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European Child & Adolescent Psychiatry

, Volume 28, Issue 5, pp 601–602 | Cite as

Attention-deficit/hyperactivity disorder: is there a connection with the immune system?

  • Pieter J. HoekstraEmail author
Editorial

Most major psychiatric disorders have been linked in some way to the immune system, including schizophrenia, bipolar disorder, and depression (e.g., [2]. Although perhaps less well known, attention-deficit/hyperactivity disorder (ADHD) has also been associated with immune alterations. In the current issue of European Child and Adolescent Psychiatry Verlaet and colleagues [12] investigated a range of immune markers in a group of children with ADHD compared to healthy controls. They found some indication of increased levels of oxidative damage markers in children with ADHD. The authors argue that chronically increased oxidative stress might lead to immune dysfunction resulting in increased IgE levels which might explain the link between ADHD and allergies. There is indeed strong evidence that ADHD is associated with allergy; individuals with atopic disease having a 30–50% greater chance of developing ADHD [10].

What have been the most compelling recent findings connecting ADHD with immune alterations? In a nationwide register-based cohort study in Denmark, occurrence of infections requiring hospitalizations were convincingly associated with subsequent increased risk of having a diagnosis of ADHD, by a hazard rate ratio of more than 2 [5]. One of the possible explanations that the authors propose is a direct impact of the infection on the brain, as a result of crossing of infective agents through the blood–brain barrier. There may be involvement of microglial activation, pro-inflammatory cytokines, molecular mimicry, anti-neuronal autoantibodies, and/or self-reactive T cells [8], an area certainly worthy of further investigation in relation to ADHD.

Another likely explanation for the link between infections and ADHD is the involvement of immune-related genes in the etiology of ADHD. Such a genetic connection was recently confirmed in a study [11] that used summary‐level data from available genome‐wide association studies, with the aim of determining if common genetic polymorphisms of psychiatric disorder are shared with those associated with medical conditions characterized by involvement of immune and inflammatory processes (including allergic conditions, classic autoimmune diseases, other inflammatory diseases, and vulnerability to infectious disease). ADHD genetic risk was specifically associated with genetic risk of serum C‐reactive protein (a general marker of immune activation), childhood ear infection, psoriasis, rheumatoid arthritis, and tuberculosis susceptibility.

Studies have also pointed to a relation between ADHD and autoimmune diseases and/or a history of maternal autoimmune disease. In a Danish National Hospital Register study [7], the association of ADHD with autoimmune disease in the individual was most notable with regard to arthritis juvenilis, type 1 diabetes, and autoimmune thyroiditis; maternal autoimmune conditions associated with ADHD in the offspring included type 1 diabetes and ankylosing spondylitis. Another study using Norwegian national registries, based on a cohort of 2,500,118 individuals pointed to partially sex-specific associations between presence of ADHD and an autoimmune disease: while there was a clear link between ADHD and psoriasis in both sexes, this relation was much stronger in females than in males; Crohn’s disease and ulcerative colitis were linked to ADHD exclusively in females [3]. The authors speculate about the possible etiology for the sex-specific effects by pointing to findings that glial cells, apart from their immunomodulatory properties and involvement in inflammation, may also modulate sex-determined neurodevelopmental processes.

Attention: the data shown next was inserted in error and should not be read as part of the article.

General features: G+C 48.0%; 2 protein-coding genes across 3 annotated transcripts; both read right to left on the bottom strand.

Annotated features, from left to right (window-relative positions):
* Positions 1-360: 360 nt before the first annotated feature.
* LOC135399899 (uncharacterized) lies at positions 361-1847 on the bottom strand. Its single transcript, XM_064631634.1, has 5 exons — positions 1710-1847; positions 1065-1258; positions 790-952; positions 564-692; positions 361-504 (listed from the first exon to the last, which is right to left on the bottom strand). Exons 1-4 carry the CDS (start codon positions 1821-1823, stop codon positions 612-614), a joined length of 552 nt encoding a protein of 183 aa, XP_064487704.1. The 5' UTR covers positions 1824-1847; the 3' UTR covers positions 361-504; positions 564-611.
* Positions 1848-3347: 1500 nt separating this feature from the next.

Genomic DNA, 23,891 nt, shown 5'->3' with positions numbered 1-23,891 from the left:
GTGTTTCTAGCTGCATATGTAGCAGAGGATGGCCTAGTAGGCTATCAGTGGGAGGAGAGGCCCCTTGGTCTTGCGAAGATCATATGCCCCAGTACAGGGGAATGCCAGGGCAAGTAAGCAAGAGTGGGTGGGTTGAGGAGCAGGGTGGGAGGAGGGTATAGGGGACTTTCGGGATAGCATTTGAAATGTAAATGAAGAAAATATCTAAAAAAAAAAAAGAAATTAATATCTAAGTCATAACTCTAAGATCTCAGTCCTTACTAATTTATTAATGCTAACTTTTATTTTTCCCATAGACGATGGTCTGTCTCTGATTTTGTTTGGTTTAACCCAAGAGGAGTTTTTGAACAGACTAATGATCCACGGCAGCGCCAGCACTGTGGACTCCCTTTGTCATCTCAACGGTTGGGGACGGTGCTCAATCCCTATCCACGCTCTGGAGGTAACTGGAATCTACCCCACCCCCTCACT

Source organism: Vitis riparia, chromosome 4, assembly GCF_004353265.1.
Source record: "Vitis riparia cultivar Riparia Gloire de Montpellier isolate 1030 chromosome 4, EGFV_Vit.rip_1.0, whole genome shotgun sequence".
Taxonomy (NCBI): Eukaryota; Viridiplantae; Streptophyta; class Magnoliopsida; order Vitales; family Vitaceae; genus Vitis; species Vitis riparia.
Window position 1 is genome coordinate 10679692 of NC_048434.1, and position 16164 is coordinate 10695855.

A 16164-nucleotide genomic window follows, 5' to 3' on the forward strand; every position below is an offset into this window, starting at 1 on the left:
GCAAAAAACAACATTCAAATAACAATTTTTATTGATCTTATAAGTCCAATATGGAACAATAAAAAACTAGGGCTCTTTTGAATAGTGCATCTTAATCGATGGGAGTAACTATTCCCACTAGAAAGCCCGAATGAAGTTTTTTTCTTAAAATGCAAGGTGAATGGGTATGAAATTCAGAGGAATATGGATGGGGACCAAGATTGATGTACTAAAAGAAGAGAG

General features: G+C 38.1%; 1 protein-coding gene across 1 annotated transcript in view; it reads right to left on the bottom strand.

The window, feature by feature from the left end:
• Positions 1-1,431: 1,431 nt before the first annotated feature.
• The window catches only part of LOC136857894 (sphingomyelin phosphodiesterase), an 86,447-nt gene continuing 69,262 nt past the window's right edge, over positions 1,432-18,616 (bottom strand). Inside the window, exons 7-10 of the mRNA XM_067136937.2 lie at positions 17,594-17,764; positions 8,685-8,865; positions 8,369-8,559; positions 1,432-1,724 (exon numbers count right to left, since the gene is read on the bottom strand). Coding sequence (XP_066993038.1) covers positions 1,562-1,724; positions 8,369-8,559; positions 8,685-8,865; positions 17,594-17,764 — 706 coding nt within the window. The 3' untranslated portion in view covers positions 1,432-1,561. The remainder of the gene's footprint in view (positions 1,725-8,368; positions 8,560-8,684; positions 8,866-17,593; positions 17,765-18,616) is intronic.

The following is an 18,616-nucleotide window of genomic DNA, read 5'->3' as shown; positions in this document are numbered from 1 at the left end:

Another Norwegian registry-based study [4] found that maternal multiple sclerosis and rheumatoid arthritis were associated with 80% and 70% higher odds of ADHD in their offspring, and maternal asthma with 50% higher odds. There were also associations of maternal hypothyroidism and type 1 diabetes and offspring ADHD. The authors discuss three possible mechanisms: through involvement of common genetic factors, involvement of environmental factors including maternal medication use during pregnancy, or through central nervous system inflammatory response in the fetus.

Direct involvement of autoimmunity in the etiology of ADHD has been suggested by the finding of auto-antibodies against dopamine transporter correlating with ADHD symptom severity in a genetically based subgroup of children with ADHD [1]. The authors provide the hypothesis that these autoantibodies may be associated with dysregulation of neuro-immune systems given that dopamine can mediate the cross-talk between the immune and nervous systems.

The potential role for neuro-immune components in ADHD may also have therapeutic implications. One option worthy of further investigation is to increase levels of vitamin D, which has protective effects against inflammation and oxidative stress and levels of which are on average lower in children with ADHD than in healthy children [9]. Another possibility would be to eliminate food components that may trigger adverse physical, allergic reactions [6].

Further study of the etiological mechanisms explaining the link between ADHD and the immune system would be very welcomed and may focus on the interplay between altered immune responses, and common genetic and environmental risks.

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Copyright information

© Springer-Verlag GmbH Germany, part of Springer Nature 2019

Authors and Affiliations

  1. 1.Department of Child and Adolescent PsychiatryUniversity Medical Center Groningen, University of GroningenGroningenThe Netherlands

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